Ship Disasters caused by Rogue Waves

Ship Disasters caused by Rogue Waves
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Rouge Waves and Ship Incidents

The amazing number of recorded ship encounters with rogue waves is too numerous to recite, but here are a few.

In 1933, the USS Ramapo, a Navy tanker, reported a wave as high as 35 meters or 115 feet. In 1942, the English ocean liner The Queen Mary encountered a monster wave while it was functioning as a war ship, and yet miraculously survived. A freak wave is suspected in the 1978 disappearance of the 43,000 ton German cargo ship Mûnchen, where nothing remained except an unlaunched life boat. In 2006, a 70 foot (21 meters) high rogue wave smashed into the container ship The Pomona while it was in the Pacific Ocean. In 2010, three rogue waves up to 26 feet (7.9 meters) high killed two people and injured others on the cruise ship Louis-Majesty while it was on a voyage off northeastern Spain.

Rogue waves are held to be responsible for the disappearance of a considerable number of small and large ships, from tiny fishing boats to tankers, supertankers, and ocean liners. Within the past twenty years, they have been believed to have destroyed 200 or more ships alone. Other estimates by researchers put the loss as high as one to two ships per week, yielding approximately one to two thousand ships in that same 20 year period, amounts considerably larger than that of 200.

Rogue Waves on Dry Land

Rogue waves are no respecters of land. There have been many episodes resulting in death/and or destruction of property, including that of cars and houses. As with the ship incidents, there are too many of them to relate, and not all of them have been recorded or acknowledged.

On July 3, 1992 in Florida, a huge wave 5.5 meters high (18 feet) and 38.1 meters wide (125 feet) suddenly appeared out of a calm sea and crashed ashore. Hundreds of vehicles were wrecked, and 75 people were injured. In California three young men, two of them teenage brothers, drowned when they were swept out to sea by a 1 meter (3 foot) rogue wave as they were taking photographs on a rocky coast in November 2008. Two other family members who were pulled into the sea along with them managed to survive.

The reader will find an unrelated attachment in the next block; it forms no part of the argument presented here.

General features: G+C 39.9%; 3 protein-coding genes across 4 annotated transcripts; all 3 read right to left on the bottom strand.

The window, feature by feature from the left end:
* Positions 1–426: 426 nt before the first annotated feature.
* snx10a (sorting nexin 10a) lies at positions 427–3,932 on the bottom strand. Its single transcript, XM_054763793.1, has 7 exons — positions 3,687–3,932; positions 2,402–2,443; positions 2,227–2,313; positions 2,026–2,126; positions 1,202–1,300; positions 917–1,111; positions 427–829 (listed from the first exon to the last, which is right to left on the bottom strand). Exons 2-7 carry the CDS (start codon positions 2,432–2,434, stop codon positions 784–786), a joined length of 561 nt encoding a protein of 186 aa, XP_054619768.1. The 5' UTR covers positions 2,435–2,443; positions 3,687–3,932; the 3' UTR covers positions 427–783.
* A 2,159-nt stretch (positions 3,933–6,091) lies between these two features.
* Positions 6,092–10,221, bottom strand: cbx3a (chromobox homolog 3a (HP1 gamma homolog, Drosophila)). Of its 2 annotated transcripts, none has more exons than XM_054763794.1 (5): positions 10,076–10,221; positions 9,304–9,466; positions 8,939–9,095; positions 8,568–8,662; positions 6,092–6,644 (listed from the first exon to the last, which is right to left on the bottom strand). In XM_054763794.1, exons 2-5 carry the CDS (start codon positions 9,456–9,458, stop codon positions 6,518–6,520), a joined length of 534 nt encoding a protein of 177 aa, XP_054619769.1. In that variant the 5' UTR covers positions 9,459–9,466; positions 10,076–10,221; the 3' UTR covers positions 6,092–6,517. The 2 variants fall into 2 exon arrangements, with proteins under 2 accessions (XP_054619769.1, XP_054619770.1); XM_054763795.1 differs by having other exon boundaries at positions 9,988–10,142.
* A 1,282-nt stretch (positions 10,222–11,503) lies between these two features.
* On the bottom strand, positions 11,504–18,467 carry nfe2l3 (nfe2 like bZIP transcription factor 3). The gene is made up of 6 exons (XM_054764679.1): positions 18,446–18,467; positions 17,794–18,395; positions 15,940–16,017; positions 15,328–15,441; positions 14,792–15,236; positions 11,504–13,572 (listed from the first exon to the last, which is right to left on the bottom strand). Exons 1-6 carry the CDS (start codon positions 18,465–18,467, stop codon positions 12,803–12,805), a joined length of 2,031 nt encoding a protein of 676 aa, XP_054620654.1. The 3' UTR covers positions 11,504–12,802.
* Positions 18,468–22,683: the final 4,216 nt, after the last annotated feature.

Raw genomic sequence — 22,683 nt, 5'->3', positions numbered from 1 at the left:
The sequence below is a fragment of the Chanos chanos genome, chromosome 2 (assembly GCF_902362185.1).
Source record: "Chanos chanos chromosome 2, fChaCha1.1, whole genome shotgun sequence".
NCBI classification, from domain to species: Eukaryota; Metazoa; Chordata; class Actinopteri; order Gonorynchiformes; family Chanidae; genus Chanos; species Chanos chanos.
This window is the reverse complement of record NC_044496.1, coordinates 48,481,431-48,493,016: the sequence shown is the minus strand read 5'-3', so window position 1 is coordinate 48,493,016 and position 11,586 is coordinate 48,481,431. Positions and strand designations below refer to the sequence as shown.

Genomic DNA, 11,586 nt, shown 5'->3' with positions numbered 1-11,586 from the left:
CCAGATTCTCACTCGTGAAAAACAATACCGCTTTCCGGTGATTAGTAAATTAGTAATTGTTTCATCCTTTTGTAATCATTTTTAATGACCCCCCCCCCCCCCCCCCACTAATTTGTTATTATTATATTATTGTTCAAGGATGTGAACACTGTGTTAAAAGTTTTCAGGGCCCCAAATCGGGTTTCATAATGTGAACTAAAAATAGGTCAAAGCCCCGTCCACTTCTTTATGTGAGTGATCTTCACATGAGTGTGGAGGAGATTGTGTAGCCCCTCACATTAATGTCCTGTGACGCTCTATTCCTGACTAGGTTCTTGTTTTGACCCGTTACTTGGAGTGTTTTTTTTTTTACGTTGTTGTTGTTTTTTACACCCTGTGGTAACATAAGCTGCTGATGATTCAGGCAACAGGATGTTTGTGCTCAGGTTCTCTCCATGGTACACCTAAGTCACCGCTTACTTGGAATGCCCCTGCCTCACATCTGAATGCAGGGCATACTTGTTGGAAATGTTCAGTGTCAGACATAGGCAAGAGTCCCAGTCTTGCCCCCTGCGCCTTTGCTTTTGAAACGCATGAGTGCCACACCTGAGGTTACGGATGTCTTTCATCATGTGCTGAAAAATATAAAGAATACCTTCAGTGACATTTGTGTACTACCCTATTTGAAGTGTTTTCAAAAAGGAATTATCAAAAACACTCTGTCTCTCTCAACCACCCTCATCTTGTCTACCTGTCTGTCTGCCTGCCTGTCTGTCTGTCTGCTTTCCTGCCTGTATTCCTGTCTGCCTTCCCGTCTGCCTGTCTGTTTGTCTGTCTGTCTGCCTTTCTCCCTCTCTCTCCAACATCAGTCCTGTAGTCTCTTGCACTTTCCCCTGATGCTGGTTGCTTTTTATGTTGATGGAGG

A 7 meter (23 foot) rogue wave came over a sea front in La Coruna, Spain in March 2008, sweeping away cars and hitting pedestrians. South Korea endured a tragedy May 5 2008, when nine people were killed and 14 injured when a 5 meter (16 foot) rogue wave struck the west coast.

Rogue Waves and the Bermuda Triangle

The Wilstar

Can rogue waves be behind the mysterious disappearance of both sea and air craft in the Bermuda Triangle? Some believe this to be the case. Various physicists believe that a micro-black hole, which is connected to a worm hole attached to a white hole under Japan, is the cause. But this is a topic to be addressed in another article.

In part three, we will look at portrayals of rogue waves in art, music, literature, and film.

Image Credits

Figure 1: The Norwegian Dawn cruise ship hit by a 70 foot rogue wave

Figure 2: The Norwegian tanker Wilstar, which was damaged by a rogue wave off the east coast of South Africa, European Space Agency


Video of The La Caruna Rogue Wave

The Norwegian Dawn Meets A Rogue Wave Off Florida

The Louis Majesty Encounters Rogue Waves Off Spain

This post is part of the series: Introduction to Rogue Waves

An introduction to rogue waves, including discussions on their composition, history, tragic consequences, and their appearances in art, film, music, and literature.

  1. Rogue Wave - The Deadly Sea Monster
  2. Rogue Waves in Sea and Land Disasters
  3. Rogue Waves' Connection to Music Charts and Fantasy Art
  4. God’s Fist - Physics of Rogue Waves - I
  5. Dangers in Marine Navigation: The Physics of Rogue Waves II